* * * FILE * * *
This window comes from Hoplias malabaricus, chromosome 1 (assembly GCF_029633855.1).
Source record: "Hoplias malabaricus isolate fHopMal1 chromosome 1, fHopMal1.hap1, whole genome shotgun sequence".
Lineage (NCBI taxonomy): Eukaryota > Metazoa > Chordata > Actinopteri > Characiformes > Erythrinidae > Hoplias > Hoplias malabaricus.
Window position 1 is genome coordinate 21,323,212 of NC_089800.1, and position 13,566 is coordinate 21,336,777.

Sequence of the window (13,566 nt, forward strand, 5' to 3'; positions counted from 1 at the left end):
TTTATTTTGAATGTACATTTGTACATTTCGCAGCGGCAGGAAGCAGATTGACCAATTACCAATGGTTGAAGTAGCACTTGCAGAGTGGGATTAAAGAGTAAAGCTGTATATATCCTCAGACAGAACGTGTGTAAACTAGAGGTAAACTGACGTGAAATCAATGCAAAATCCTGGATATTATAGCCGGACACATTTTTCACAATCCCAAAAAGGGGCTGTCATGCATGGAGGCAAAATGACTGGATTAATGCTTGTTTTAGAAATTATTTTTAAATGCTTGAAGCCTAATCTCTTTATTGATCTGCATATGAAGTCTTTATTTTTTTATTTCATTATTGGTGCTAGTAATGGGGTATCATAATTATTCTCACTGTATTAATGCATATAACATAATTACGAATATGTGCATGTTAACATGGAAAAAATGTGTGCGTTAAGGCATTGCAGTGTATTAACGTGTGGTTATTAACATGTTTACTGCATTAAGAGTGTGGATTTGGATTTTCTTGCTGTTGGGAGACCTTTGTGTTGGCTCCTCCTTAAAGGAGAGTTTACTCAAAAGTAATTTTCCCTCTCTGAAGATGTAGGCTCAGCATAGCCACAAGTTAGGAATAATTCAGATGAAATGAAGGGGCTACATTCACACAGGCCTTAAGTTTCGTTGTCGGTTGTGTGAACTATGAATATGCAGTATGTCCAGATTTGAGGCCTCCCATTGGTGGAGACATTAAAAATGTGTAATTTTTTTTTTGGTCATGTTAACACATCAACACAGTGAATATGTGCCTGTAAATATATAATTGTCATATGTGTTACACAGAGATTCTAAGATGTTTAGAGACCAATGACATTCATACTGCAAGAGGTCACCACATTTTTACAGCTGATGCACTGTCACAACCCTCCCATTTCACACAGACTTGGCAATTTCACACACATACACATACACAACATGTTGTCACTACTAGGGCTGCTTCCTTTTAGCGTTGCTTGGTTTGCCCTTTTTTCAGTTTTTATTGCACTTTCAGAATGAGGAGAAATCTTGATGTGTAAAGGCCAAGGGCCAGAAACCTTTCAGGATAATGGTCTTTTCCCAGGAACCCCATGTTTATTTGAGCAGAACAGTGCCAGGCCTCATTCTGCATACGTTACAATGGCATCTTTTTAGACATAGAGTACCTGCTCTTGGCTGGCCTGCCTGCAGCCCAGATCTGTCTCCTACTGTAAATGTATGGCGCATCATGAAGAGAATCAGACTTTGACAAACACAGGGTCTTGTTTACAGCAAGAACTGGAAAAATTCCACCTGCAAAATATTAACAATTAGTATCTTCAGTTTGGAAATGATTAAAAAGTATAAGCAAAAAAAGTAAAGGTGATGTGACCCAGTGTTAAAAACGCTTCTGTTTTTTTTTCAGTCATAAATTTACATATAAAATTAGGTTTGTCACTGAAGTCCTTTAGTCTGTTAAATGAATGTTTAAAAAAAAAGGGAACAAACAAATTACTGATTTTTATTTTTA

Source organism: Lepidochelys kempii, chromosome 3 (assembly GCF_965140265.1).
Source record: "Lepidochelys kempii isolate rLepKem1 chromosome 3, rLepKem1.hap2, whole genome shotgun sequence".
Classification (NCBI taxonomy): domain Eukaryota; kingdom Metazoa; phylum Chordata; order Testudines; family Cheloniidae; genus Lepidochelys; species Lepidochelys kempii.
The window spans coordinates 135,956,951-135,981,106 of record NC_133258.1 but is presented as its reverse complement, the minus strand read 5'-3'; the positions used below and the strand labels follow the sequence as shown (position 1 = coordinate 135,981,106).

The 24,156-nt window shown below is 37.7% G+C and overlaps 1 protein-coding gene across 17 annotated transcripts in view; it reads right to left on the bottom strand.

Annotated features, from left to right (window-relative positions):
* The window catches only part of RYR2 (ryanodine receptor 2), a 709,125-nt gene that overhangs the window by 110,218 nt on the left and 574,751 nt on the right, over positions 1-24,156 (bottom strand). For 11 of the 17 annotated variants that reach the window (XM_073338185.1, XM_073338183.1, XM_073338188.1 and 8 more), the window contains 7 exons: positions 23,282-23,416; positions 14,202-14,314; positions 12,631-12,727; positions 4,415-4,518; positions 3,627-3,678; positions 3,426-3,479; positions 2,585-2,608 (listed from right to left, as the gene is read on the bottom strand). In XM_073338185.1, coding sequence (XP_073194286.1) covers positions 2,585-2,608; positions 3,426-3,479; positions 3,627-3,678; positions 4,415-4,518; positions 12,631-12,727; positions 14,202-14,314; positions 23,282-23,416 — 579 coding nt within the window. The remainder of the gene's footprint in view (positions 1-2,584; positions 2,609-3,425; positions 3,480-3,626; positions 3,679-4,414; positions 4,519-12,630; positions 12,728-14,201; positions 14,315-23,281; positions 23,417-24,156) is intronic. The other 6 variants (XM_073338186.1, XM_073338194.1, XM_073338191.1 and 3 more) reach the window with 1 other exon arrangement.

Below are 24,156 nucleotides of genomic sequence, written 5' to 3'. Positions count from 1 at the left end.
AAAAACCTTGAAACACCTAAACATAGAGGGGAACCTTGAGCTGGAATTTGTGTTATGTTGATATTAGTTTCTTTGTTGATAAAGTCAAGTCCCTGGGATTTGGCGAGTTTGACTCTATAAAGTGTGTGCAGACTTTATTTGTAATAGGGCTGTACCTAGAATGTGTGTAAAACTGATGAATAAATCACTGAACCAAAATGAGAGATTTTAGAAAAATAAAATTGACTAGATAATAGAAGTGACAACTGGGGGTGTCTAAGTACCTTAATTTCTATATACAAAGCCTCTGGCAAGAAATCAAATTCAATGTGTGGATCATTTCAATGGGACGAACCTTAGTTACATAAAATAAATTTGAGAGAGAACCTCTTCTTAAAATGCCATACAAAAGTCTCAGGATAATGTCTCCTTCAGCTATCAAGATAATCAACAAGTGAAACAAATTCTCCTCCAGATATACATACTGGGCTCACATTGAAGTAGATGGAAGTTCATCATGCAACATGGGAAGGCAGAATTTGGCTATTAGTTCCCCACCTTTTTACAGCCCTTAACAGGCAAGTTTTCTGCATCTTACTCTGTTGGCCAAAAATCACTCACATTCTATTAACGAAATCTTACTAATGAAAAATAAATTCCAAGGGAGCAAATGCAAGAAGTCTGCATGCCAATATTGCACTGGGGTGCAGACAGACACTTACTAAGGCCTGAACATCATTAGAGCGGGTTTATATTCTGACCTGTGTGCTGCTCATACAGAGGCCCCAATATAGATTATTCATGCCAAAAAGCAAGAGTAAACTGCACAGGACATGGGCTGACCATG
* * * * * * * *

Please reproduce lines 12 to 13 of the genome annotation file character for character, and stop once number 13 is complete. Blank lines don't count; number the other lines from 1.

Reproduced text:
Annotated features, from left to right (window-relative positions):
* The window catches only part of RYR2 (ryanodine receptor 2), a 709,125-nt gene that overhangs the window by 110,218 nt on the left and 574,751 nt on the right, over positions 1-24,156 (bottom strand). For 11 of the 17 annotated variants that reach the window (XM_073338185.1, XM_073338183.1, XM_073338188.1 and 8 more), the window contains 7 exons: positions 23,282-23,416; positions 14,202-14,314; positions 12,631-12,727; positions 4,415-4,518; positions 3,627-3,678; positions 3,426-3,479; positions 2,585-2,608 (listed from right to left, as the gene is read on the bottom strand). In XM_073338185.1, coding sequence (XP_073194286.1) covers positions 2,585-2,608; positions 3,426-3,479; positions 3,627-3,678; positions 4,415-4,518; positions 12,631-12,727; positions 14,202-14,314; positions 23,282-23,416 — 579 coding nt within the window. The remainder of the gene's footprint in view (positions 1-2,584; positions 2,609-3,425; positions 3,480-3,626; positions 3,679-4,414; positions 4,519-12,630; positions 12,728-14,201; positions 14,315-23,281; positions 23,417-24,156) is intronic. The other 6 variants (XM_073338186.1, XM_073338194.1, XM_073338191.1 and 3 more) reach the window with 1 other exon arrangement.